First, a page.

Kids Can’t Get Enough of These Evil, Singing Toilets on YouTube

Screenshots from the YouTube series Skibidi Toilet Skibidi Toilet / YouTube

Skibidi Toilet, an animated series about terrifying toilet creatures trying to take over the world, has become a weird Internet sensation

Since the dawn of time (well, the dawn of YouTube, at least), kids have been circumventing parental controls (and their parents’ watchful eyes) to watch eerie videos online. Back in my day, it was things like Salad Fingers and Happy Tree Friends. These days, you might want to check in on your kids’ YouTube history to see what they’ve been watching, because there are some seriously creepy videos making the rounds: Skibidi Toilet is a weird, animated series about a war between a race of evil toilets and an army of TV-headed revolutionaries fighting back against them.

If that sentence genuinely confused you, you’re not alone. I watched a few videos for research purposes before writing this, and I can’t say I understand it. But since it premiered back in February, Skibidi Toilet has racked up millions of views on YouTube, many of which belong to tweens and teens who can’t get enough. The show is on its 15th season, and while it’s surreal and sometimes funny, it also gets increasingly strange (yes, somehow that’s possible), violent, and gory—and you may not approve of your kids tuning in.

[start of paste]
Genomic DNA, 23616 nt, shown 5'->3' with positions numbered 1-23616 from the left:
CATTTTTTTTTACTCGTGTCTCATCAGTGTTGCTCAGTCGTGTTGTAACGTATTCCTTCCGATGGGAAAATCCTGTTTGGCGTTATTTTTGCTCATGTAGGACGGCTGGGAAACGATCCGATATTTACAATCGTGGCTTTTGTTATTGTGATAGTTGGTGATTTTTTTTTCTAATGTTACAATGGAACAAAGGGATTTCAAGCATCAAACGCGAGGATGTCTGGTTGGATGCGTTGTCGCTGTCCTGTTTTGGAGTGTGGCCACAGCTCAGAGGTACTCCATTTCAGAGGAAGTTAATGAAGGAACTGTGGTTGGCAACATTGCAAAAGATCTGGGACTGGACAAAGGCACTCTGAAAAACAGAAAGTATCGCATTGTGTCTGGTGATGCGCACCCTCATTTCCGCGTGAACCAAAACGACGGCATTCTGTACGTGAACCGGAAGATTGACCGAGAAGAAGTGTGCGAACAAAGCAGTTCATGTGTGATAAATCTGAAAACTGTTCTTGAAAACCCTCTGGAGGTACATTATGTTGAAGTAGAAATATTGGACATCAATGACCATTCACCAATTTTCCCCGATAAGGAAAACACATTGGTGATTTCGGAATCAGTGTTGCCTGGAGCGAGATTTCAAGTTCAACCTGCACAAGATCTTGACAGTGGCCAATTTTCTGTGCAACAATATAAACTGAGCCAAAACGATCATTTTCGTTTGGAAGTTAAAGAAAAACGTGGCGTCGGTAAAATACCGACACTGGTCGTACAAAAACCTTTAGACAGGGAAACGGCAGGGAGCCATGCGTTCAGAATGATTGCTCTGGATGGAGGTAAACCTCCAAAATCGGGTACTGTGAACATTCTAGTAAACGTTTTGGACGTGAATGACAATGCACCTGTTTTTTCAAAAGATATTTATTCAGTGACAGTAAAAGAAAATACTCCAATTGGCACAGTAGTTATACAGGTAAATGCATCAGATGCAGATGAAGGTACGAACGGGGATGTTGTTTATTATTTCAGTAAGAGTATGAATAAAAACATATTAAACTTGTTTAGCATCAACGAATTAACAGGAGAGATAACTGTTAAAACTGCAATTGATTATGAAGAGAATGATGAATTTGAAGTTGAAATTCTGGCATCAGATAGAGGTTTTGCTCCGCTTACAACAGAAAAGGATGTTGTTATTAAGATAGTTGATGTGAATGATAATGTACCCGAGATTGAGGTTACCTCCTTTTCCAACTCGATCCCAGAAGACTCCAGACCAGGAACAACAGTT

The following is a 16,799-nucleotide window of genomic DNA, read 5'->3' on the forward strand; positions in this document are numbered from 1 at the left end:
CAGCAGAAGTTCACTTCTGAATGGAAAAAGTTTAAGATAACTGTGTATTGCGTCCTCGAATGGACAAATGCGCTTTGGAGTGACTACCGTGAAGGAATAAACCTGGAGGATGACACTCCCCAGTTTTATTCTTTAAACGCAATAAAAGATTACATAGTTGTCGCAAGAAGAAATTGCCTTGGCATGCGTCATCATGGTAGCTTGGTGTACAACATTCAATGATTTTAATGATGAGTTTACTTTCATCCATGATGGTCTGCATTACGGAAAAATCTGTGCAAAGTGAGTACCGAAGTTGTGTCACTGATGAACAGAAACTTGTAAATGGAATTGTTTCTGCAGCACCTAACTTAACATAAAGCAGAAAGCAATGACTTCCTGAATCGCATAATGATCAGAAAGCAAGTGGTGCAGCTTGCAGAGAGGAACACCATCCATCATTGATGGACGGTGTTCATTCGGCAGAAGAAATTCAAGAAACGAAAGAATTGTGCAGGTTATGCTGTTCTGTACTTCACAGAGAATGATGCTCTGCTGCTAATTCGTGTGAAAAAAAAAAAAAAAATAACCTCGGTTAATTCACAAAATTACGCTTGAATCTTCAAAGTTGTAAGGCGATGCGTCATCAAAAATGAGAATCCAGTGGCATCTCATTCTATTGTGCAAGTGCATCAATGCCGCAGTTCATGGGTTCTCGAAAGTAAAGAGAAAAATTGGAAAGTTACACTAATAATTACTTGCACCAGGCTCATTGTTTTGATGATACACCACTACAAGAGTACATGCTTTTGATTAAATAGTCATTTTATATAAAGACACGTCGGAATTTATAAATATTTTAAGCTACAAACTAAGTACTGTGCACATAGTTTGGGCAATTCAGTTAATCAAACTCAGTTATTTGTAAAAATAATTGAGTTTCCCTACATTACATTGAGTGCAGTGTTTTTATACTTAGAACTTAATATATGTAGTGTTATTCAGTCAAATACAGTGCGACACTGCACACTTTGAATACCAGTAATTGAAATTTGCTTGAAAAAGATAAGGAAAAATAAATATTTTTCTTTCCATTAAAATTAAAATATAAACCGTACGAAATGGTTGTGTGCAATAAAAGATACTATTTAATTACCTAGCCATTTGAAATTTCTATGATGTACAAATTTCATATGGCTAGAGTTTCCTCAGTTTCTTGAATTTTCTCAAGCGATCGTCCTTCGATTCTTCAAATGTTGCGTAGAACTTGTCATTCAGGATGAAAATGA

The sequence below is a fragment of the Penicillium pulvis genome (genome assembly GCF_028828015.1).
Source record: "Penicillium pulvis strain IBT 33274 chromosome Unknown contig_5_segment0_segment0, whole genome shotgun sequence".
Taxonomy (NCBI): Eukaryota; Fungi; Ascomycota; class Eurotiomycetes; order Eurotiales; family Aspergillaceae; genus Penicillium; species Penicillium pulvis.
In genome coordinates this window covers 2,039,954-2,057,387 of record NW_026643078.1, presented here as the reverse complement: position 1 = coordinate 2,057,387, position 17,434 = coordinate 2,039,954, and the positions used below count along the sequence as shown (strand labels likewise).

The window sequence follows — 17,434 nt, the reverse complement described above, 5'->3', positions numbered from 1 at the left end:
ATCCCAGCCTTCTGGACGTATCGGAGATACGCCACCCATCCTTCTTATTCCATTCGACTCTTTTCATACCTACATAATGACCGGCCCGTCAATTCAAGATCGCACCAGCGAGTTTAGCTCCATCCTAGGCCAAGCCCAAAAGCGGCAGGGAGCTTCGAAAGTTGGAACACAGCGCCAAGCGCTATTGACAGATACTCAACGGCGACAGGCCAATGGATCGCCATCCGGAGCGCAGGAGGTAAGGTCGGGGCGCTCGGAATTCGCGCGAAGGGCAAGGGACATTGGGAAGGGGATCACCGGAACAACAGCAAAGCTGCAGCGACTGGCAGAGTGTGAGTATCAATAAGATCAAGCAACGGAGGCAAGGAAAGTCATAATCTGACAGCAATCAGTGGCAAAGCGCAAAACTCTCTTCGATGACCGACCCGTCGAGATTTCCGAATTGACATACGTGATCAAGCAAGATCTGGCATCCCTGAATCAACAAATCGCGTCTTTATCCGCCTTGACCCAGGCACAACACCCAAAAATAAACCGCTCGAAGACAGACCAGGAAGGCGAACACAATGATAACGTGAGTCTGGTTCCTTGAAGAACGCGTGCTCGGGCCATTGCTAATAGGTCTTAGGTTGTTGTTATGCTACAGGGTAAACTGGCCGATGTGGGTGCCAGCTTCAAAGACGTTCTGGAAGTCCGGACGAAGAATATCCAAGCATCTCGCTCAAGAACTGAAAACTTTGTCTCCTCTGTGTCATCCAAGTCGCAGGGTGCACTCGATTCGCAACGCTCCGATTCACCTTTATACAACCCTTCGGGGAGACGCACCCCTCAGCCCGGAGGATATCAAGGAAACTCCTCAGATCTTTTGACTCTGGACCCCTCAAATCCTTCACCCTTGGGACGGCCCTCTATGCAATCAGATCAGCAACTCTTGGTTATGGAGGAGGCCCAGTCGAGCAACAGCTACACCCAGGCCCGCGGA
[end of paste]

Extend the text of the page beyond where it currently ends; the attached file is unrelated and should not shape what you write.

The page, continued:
The Georgia-based animator behind the series, DaFuzBoom, uses design elements borrowed from popular sources like Halo, which makes Skibidi Toilet even more appealing to kids. It also borrows music that might sound familiar—”Rule the World” by Tears for Fears is in one of the videos, but it’s distorted and at a strange pitch, matching the chaotic energy of the many-legged toilets marching into battle. Then there’s the show’s namesake tune, a remix of a Turkish song that went viral on TikTok, which the disembodied heads chant every chance they get (and which you can never unhear).

At the end of the day, Skibidi Toilet is pretty harmless, if extremely weird. Just give the videos a watch (sorry) and decide if they’re too scary and inappropriate for any younger kids in the house before you hand over full YouTube control.

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